How to use ACLs to fine tune access permissions

The normal POSIX system of permissions, as shown in the Finder’s Get Info dialog for files and folders, is an effective foundation for security, but is very crude. As far as it goes, every user is categorised as being the owner of an item, a member of the group that owns it, or just another user. Permissions then govern which categories of users can read and write objects.

Access Control Lists (ACLs), introduced in Mac OS X 10.4 and enabled by default in 10.5, give you complete control over exactly who can do what to files and folders, even details such as their own inheritance in objects created within a given folder. Indeed, the control that they provide is so fine that, when overdone, they can make permission controls incomprehensibly complex. But used in moderation they can solve many problems posed by crude POSIX permissions.

One occasionally irritating problem which ACLs can solve is with inheritance of permissions. For example, documents and folders which you create in the Shared folder (/Users/Shared) default to the same permissions as those which you create in your own Documents folder: that is, you (the owner) have read and write access, but others can only read. If you want to share files and folders placed there, this can force you to manually change their permissions so that others can edit them too.

Here you can use ACLs to provide an overriding setting which will allow all users to edit the documents created in the Shared folder, and will ensure that is inherited by all folders and files created within it. The two tools or choice are TinkerTool System or MacPilot.

Using TinkerTool System

aclstts11. Add ACLs. Select the ACL Permissions tool, then drag and drop a folder, such as one in your Shared Folder, to the top selector, or click on the … tool to choose one. Click on the + tool to add permissions, then select the Groups tab. Locate (using the Search box if necessary) the Everyone group, which should have an ID of 12.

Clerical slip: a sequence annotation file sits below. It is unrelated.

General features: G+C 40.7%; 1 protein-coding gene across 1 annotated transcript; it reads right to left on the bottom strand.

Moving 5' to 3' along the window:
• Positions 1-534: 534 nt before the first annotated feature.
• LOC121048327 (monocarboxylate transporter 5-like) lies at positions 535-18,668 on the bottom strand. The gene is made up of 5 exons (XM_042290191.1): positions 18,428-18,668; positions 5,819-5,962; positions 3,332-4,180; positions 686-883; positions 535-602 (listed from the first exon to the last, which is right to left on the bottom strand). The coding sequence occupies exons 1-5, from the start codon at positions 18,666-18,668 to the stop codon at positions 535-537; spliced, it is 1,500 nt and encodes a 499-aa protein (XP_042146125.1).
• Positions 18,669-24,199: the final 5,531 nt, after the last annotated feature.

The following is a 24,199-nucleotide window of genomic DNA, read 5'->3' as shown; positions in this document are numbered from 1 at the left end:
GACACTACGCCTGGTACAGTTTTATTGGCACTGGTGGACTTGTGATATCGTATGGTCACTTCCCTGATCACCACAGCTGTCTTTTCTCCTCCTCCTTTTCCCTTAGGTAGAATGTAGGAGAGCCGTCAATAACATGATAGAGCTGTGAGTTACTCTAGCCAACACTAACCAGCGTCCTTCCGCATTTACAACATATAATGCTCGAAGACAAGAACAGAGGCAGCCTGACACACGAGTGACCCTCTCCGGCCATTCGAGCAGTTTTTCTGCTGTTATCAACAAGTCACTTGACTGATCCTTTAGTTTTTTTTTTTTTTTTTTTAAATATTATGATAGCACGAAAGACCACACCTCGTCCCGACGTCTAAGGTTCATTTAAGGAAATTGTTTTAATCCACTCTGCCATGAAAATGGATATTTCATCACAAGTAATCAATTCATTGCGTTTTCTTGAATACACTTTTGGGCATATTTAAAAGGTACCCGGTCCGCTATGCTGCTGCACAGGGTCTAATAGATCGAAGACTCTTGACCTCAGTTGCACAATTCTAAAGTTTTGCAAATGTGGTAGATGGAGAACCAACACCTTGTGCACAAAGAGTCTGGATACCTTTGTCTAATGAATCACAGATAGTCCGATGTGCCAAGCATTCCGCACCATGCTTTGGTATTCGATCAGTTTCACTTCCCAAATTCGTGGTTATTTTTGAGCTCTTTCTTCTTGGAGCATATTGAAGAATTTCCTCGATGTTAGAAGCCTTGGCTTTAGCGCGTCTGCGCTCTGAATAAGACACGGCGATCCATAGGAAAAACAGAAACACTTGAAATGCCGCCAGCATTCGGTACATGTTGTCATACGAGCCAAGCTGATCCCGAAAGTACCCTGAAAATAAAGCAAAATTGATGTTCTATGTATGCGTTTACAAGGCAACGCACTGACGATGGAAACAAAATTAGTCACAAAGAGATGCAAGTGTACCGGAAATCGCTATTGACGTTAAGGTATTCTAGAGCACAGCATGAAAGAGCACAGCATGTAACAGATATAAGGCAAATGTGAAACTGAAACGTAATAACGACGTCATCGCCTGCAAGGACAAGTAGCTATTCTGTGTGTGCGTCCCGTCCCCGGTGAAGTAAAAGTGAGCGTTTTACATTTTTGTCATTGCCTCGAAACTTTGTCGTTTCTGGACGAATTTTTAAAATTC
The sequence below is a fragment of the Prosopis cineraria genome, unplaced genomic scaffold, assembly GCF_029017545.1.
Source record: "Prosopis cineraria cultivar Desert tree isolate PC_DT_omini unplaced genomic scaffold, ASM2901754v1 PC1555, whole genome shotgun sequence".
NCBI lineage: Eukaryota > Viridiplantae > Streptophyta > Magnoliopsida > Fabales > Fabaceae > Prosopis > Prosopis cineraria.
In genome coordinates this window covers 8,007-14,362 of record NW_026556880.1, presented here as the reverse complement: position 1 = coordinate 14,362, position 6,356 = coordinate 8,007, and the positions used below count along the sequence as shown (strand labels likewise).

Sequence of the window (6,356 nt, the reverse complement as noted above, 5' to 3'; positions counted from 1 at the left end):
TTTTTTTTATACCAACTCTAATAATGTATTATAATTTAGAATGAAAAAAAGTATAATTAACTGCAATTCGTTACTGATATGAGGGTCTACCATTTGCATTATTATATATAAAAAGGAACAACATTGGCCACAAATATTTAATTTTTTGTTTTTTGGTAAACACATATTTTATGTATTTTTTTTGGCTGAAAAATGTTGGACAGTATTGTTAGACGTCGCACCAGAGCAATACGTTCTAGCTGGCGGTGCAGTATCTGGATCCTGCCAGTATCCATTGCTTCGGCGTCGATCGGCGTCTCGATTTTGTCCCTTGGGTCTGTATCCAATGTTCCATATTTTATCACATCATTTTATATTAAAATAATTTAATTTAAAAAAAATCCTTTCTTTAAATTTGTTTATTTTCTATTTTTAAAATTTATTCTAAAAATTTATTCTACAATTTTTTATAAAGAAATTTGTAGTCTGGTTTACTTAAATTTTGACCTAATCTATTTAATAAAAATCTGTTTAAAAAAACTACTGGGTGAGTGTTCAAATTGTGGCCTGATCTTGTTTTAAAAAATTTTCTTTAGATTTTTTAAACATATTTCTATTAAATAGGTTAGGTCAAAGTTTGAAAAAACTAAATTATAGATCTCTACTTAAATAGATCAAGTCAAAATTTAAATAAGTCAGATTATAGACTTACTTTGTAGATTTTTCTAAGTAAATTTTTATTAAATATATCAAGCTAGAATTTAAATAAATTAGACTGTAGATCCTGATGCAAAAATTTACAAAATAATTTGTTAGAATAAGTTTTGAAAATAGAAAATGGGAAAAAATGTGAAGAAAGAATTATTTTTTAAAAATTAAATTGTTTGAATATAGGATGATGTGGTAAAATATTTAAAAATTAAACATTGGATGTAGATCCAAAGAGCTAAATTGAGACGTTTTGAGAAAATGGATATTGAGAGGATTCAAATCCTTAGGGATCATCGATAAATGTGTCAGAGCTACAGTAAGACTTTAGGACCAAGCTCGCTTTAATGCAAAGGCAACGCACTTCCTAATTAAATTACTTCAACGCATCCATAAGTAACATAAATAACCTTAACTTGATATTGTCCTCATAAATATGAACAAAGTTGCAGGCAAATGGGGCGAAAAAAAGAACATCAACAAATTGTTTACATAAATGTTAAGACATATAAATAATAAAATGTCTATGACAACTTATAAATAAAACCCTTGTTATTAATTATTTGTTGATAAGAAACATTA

aclstts22. Set ACLs. Double-click the row entry for Everyone which you have just added to the ACL section of the pane to view the complete listing of the settings. You can now customise ACLs that define actions that are allowed, and those that are denied, for each user and group. This provides almost infinite variations in access and control that could become bewildering. In this case, as a minimum, set the folder to Read Attributes, Create Files, Create Folder, Write Attributes, and in Inheritance Apply to subfolder, to enclosed files, and to all subfolder levels. Then click the Close button, and then Apply the changed ACLs.

aclstts33. Test. Switch to the Effective Permissions tab, and set it to view the file or folder that you have just been working on. Select users and groups to view details of every nuance in their permissions. Next select the folder in the Finder, and inspect it in the Get Info dialog (Cmd-I), to ensure that the everyone group is listed as having Custom privileges. Try creating a folder and file inside it, and check their permissions.

Using MacPilot

aclsmacp11. Add ACLs. Select the File Browser tool, and navigate until the folder you wish to change is selected in the left pane. Then select the Access tab in the right pane. Click on the + tool to add ACLs, which drops a sheet down to allow you to set them. In the top pop-up menus, select Allow (left) everyone (right), and in the General tab below select at least Read attributes, Write attributes, Add a file, and Add a subdirectory.

aclsmacp22. Set ACL Inheritance. Select the Inheritance tab, and ensure that you check at least Inherit to files, Inherit to directories, and Only inherit. Then click on the Save button.

aclsmacp33. Test. There is no equivalent of the Effective Permissions tab in TinkerTool System, so select the folder in the Finder, and inspect it in the Get Info dialog (Cmd-I), to ensure that the everyone group is listed as having Custom privileges. Try creating a folder and file inside it, and check their permissions.

There are additional details about ACLs, and how to enable them in old versions of OS X, here.

Based on a Masterclass which was originally published in MacUser volume 25 issue 4, 2009.